Wow, who knew! The VP candidates are a lot more interesting than the presidential ones!

From early in last night’s event, Vice President Dick Cheney (R) and Senator John Edwards (D-NC) lobbed every attack—personal or policy—they could at one another, making for quite the compelling debate (complete with exaggerations and dramatic hyperbole).

While the first presidential debate was clearly a victory for Senator Kerry, the VP candidates seemed much more evenly matched. Both presented articulate, oft’ biting, arguments for their particular platform. Cheney is a master at this kind of thing, and Edwards is energetic and intelligent (and I’ve said since the primaries that he should’ve been at the top of his party’s ticket).

Cheney seized numerous opportunities to point out distortions in Edwards’ arguments—such as the exaggerated figures about the U.S. share of casualties and cost in Iraq—and Edwards did not act so decisively to correct similar exaggerations on the opposite side. In fact, through much of the debate Edwards seemed to be on the defensive and afraid to go for the jugular when it would’ve served him well.

The Vice president did not hold back, and he managed to get Edwards so angry with him that the Senator actually interrupted him . . . twice! Now, for the sake of argument, let’s say that Cheney had indeed said something blatantly wrong and/or offensive; even so, Edwards should’ve waited his turn. Statesmen should not interrupt while a colleague is speaking. (Again, I’m not even going to argue over whether Cheney had said anything objectionable. Edwards had rebuttal time to make his counterpoint; he should not have tried to jump the gun.)

In fact, Edwards seemed somewhat angry through much of the debate (perhaps because Cheney jumped into a strong, no-holds-barred offensive right off the bat). The anger was only obvious if you were watching the C-SPAN split screen—when the network cameras were on the Senator, he was all smiles! Cheney, on the other hand, always looks a little mad and we’re used to that. ;-)

Vice President Cheney was poorly mic’ed, so he often sounded muffled. It almost sounded like he was mumbling under his breath when, in fact, he was speaking clearly. Those of us who recognized this as a technical problem didn’t let it effect our opinions, but there are a lot of people who wouldn’t have recognized this glitch for what it was. Cheney’s elbows-on-the-table manner didn’t help things either.

I was disappointed with some of the totally off-base personal attacks. The Halliburton gibberish has been fully debunked, and Edwards should not have sullied a good debate by bringing it up. Likewise, Cheney’s constant jibes about Edward’s attendance record in the Senate were unnecessary and somewhat unfair. Bringing it up once or twice would’ve been fine (there’s a record to back it up, and it does reflect somewhat on Edwards’ character), but the candidates should stay focused on what’s really important.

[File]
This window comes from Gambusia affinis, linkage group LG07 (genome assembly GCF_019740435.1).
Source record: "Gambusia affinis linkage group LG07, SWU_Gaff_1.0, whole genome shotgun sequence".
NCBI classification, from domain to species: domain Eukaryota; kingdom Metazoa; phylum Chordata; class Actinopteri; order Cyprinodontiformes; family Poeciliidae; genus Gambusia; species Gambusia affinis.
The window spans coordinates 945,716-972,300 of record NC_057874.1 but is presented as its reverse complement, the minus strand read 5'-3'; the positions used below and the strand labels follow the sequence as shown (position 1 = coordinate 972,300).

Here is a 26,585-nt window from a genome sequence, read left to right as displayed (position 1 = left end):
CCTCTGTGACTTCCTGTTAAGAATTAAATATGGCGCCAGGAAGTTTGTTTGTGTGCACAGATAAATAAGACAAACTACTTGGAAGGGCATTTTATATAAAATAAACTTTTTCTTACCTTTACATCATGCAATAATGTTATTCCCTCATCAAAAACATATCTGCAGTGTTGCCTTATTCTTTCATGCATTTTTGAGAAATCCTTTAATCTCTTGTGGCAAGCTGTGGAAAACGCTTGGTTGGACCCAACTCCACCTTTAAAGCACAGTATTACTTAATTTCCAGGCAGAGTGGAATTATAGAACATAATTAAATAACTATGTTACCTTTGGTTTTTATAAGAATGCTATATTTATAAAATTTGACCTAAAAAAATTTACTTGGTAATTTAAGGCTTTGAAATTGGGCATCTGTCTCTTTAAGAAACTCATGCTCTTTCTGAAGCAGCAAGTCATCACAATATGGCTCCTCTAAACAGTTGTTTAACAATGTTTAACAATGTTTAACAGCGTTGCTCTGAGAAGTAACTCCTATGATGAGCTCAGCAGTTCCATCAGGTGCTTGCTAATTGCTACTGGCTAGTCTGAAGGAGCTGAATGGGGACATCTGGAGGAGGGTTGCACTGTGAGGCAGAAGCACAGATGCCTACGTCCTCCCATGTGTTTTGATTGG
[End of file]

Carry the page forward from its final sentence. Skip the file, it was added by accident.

Cheney’s idiotic comment about having never met Edwards was a great sound byte, but it’s not true! Spouting falsehoods, no matter how trivial, is a good way to ruin your credibility.

Edwards, unfortunately, is hampered by having to follow the Kerry campaign’s party-line on Iraq. The idea that John Kerry has been consistent about the war in Iraq and has never changed his mind about it is simply ludicrous, and it sounds no more convincing coming from John Edwards’ mouth than it does from Kerry’s. To repeat myself: “Spouting falsehoods . . . is a good way to ruin your credibility.”

Throughout most of the debate, Cheney seemed prepared, on top of things, and knowledgeable. He snapped back at shaky assertions calmly and with confidence. Edwards appeared slightly flustered, though he held his own and made a lot of really good points. All around, this was just a good debate (especially in comparison to last week’s) and—from the position of disinterested apolitical observer—very close. I believe that Cheney won, but not by a long shot.

One final gripe: The candidates were asked to explain how they were different from their opponent without using the names of the presidential candidates. Cheney answered clearly and concisely, made a lot of good points, and never mentioned President Bush’s name. Edwards, however, started spouting what seemed to be a memorized answer to a different question—in which he used Kerry’s name twice. It was, by far, the low-point of the Senator’s performance. I don’t expect perfection, but it was an easy question with a simple rule attached to it. It surprised me how badly he flubbed the answer to such a softball question.

That’s my 2¢ (or 4¢ in this case, I wrote more than I meant to). Feel free to chime in with your own observations.